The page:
What does Carnival mean in French

Carnival: this is how France celebrates!

France also celebrates Carnival (French. carnaval) - but very different from us. In the hexagon, the fooling around not only lasts until Ash Wednesday (French. mercredi des cendres), but sometimes well into Lent.

The highlight is Mardi Gras, the fat Tuesday. Carnival Tuesday is the last day before Lent. And, although there is less and less fasting, this is celebrated and enjoyed particularly exuberantly.

Always include crepes and thin donuts, bugnes. In the southwest they are called merveilles, in Provence oreillettes. Napoleon was suspicious of the foolish goings-on. He had the celebrations banned because he feared revolutions.

Today Carnival marks the only time in France where you can hide your face. The rest of the year there is a ban on covering.

Carnival in France: the most beautiful festivals


The Albi has been celebrating carnival in the Tarn Valley with two large parades since the Middle Ages. The carnival floats with giant paper mache dolls pull the défilé Rire & Dérizion on Sundays through the city center.


40 kilometers from Toulouse and 75 km from Toulouse you can feel like you are in Venice in mid-March. Then Castres celebrates for a weekend to his Carnaval Venitien!

The small town in 1901 with Jean Jaurès the founder of the Parti Socialiste was born, the agout flows through it. It therefore proudly calls itself the “Venice of the Tarn”. Masked people from Venice always come to the Carnival.


Dunkerque (Dunkirk), along with Le Portel and Bailleul, is one of the carnival strongholds in northern France. Although it wasn't revived until 1988, that is Carnaval de Dunkerque a huge spectacle today. For three months he filled all the streets and squares of the city center with people.

Always led by a drum major in the old uniform of the grenadiers, the carnivalists (carnavaleux) parade through the port city on the English Channel.

The climax of the carnival is the jet de harengs: Mayors and city councilors throw herrings at the crowd from the balcony of the town hall: Fish market flair at Mardi Gras!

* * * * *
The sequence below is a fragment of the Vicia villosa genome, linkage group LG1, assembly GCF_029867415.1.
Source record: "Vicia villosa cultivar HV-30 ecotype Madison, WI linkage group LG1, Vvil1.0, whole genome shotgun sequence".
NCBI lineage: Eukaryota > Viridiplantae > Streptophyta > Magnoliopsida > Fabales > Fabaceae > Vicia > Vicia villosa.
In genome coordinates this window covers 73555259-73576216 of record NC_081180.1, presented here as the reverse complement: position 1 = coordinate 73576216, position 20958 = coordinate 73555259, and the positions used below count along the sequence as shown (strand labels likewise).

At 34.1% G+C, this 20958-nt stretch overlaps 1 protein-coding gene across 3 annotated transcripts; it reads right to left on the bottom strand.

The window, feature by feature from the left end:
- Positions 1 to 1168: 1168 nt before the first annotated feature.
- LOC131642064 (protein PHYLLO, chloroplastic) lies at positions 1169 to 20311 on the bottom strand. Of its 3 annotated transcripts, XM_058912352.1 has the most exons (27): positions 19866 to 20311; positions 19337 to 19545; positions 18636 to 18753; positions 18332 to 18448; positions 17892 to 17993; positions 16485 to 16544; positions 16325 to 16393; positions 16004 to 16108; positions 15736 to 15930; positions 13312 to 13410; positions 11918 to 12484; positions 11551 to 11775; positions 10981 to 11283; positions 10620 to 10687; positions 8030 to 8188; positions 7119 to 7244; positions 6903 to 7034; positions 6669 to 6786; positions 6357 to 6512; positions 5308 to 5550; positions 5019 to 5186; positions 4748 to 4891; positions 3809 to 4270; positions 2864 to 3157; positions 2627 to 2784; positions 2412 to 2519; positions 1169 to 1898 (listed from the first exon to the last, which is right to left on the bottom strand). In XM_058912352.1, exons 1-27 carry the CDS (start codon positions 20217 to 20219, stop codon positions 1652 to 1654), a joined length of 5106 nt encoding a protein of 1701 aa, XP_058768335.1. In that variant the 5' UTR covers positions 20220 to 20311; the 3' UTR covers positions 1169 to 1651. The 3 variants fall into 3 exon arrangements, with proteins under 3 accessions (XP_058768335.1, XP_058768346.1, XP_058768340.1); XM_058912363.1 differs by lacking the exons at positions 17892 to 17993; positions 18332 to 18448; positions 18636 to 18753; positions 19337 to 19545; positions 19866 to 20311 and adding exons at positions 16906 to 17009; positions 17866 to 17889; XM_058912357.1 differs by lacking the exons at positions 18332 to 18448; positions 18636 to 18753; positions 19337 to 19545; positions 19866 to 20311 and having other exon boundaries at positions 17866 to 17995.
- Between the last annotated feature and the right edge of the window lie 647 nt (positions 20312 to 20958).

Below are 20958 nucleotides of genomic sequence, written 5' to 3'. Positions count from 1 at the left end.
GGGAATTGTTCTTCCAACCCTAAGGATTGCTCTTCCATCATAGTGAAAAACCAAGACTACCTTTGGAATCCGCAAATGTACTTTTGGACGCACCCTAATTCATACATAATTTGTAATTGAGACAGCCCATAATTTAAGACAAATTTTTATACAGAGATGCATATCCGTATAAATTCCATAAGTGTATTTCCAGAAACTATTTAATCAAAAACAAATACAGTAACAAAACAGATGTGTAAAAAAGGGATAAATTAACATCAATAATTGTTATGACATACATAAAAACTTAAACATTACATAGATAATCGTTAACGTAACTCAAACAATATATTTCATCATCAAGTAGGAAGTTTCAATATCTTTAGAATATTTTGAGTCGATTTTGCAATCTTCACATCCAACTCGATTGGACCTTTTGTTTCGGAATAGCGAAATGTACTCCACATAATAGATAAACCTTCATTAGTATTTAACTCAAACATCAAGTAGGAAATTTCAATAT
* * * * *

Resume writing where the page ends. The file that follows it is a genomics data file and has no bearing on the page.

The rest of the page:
The herring litter reminds of the origins of the foolish activity, which was first mentioned in January 1676. Back then, Dunkerque was an important port for cod fishermen.

Before the dangerous journey to the fishing grounds off Iceland began again, the seafarers celebrated the last day before the new fishing season with a feast and received half of their wages as hand money.

The “Visschersbende” emerged from the foye. It was celebrated on three days - Rose Monday to Ash Wednesday. To this day they are called the 3 Joyeuses. A specialty of the Dunkerquerker Carnival are the umbrellas on high pieces that the masked people wear.


Limoux in the south of Carcassonne has been celebrating the "longest carnival in the world" for more than three months for more than 400 years. Since 2012 the carnival has been part of the intangible world heritage of UNESCO, since 2016 also the foolish spectacle of Granville in the north of France.

What you can experience in Limoux is also really unique. Every weekend, on Carnival Tuesday, Ash Wednesday and for Wed Carême Fecos and Goudils mysteriously masked through the streets. Some wear white face masks (“careta”) or Pierrot costumes, others have blackened faces or hide in elaborate, motley costumes.

Both P.araden in Limoux pull the participants through the city in Pierrot costumes and with mysterious-looking masks. The parades deal with local political and sports events.

After three months, the Carnival King ends at the Nuit de la Blanquette jokes and lets the straw doll, which had been carried through the streets representing the sins of the townspeople, hang or burn. Of course, this also flows Blanquette, the city's sparkling wine, pouring down.


The most famous carnival in the Antilles is colorful and full of Caribbean flair. Originally it was celebrated in Saint-Pierre. After the city was destroyed by the volcanic eruption of the Montagne Pelée in 1902, it was relocated to Fort-de-France.

Vaval, King of Carnival, leads the parades through the streets of the capital. They follow him bwabwas (Wooden puppets) that Mariyann ​​la po g (Costumed in dried banana leaves) that Nèg gwo siwowho have smeared their bodies with syrup and honey, the devilish Les Diablesseswho, as seductresses, drive every man to death, and finally the red devils with their African masks.


Don't join in, just watch: The Nice Carnival is not a folk festival in masks, but a mega-show planned by the Office de Tourisme with general staff with parades, parades and flower parade, which you can watch standing or from the seats in the stands at a suitable distance.